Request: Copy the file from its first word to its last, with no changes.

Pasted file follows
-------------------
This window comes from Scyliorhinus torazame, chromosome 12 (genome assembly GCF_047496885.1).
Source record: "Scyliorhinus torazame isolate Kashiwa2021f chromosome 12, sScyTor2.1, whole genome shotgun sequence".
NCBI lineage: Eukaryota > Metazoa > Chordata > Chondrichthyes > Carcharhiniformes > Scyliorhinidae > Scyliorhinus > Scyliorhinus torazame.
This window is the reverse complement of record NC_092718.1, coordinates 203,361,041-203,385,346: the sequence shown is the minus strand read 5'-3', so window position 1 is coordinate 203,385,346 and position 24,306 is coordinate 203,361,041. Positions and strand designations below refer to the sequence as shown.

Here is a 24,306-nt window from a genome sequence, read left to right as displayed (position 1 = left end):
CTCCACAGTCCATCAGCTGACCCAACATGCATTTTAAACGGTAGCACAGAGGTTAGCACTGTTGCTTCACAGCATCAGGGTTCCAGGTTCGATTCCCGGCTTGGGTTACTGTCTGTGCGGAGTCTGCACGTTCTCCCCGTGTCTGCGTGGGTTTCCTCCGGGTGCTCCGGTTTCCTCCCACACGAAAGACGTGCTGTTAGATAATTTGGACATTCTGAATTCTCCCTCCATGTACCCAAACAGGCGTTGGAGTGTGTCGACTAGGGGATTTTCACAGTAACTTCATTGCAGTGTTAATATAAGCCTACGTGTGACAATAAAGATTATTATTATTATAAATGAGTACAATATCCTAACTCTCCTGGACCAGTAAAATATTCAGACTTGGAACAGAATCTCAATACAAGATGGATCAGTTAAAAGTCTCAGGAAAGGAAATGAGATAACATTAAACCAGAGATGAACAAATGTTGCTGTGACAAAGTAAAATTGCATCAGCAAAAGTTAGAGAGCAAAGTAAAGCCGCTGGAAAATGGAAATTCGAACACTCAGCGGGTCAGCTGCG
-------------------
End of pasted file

This window comes from Scyliorhinus torazame, chromosome 12 (genome assembly GCF_047496885.1).
Source record: "Scyliorhinus torazame isolate Kashiwa2021f chromosome 12, sScyTor2.1, whole genome shotgun sequence".
NCBI lineage: Eukaryota > Metazoa > Chordata > Chondrichthyes > Carcharhiniformes > Scyliorhinidae > Scyliorhinus > Scyliorhinus torazame.
This window is the reverse complement of record NC_092718.1, coordinates 203,361,041-203,385,346: the sequence shown is the minus strand read 5'-3', so window position 1 is coordinate 203,385,346 and position 24,306 is coordinate 203,361,041. Positions and strand designations below refer to the sequence as shown.

Here is a 24,306-nt window from a genome sequence, read left to right as displayed (position 1 = left end):
CTCCACAGTCCATCAGCTGACCCAACATGCATTTTAAACGGTAGCACAGAGGTTAGCACTGTTGCTTCACAGCATCAGGGTTCCAGGTTCGATTCCCGGCTTGGGTTACTGTCTGTGCGGAGTCTGCACGTTCTCCCCGTGTCTGCGTGGGTTTCCTCCGGGTGCTCCGGTTTCCTCCCACACGAAAGACGTGCTGTTAGATAATTTGGACATTCTGAATTCTCCCTCCATGTACCCAAACAGGCGTTGGAGTGTGTCGACTAGGGGATTTTCACAGTAACTTCATTGCAGTGTTAATATAAGCCTACGTGTGACAATAAAGATTATTATTATTATAAATGAGTACAATATCCTAACTCTCCTGGACCAGTAAAATATTCAGACTTGGAACAGAATCTCAATACAAGATGGATCAGTTAAAAGTCTCAGGAAAGGAAATGAGATAACATTAAACCAGAGATGAACAAATGTTGCTGTGACAAAGTAAAATTGCATCAGCAAAAGTTAGAGAGCAAAGTAAAGCCGCTGGAAAATGGAAATTCGAACACTCAGCGGGTCAGCTGCG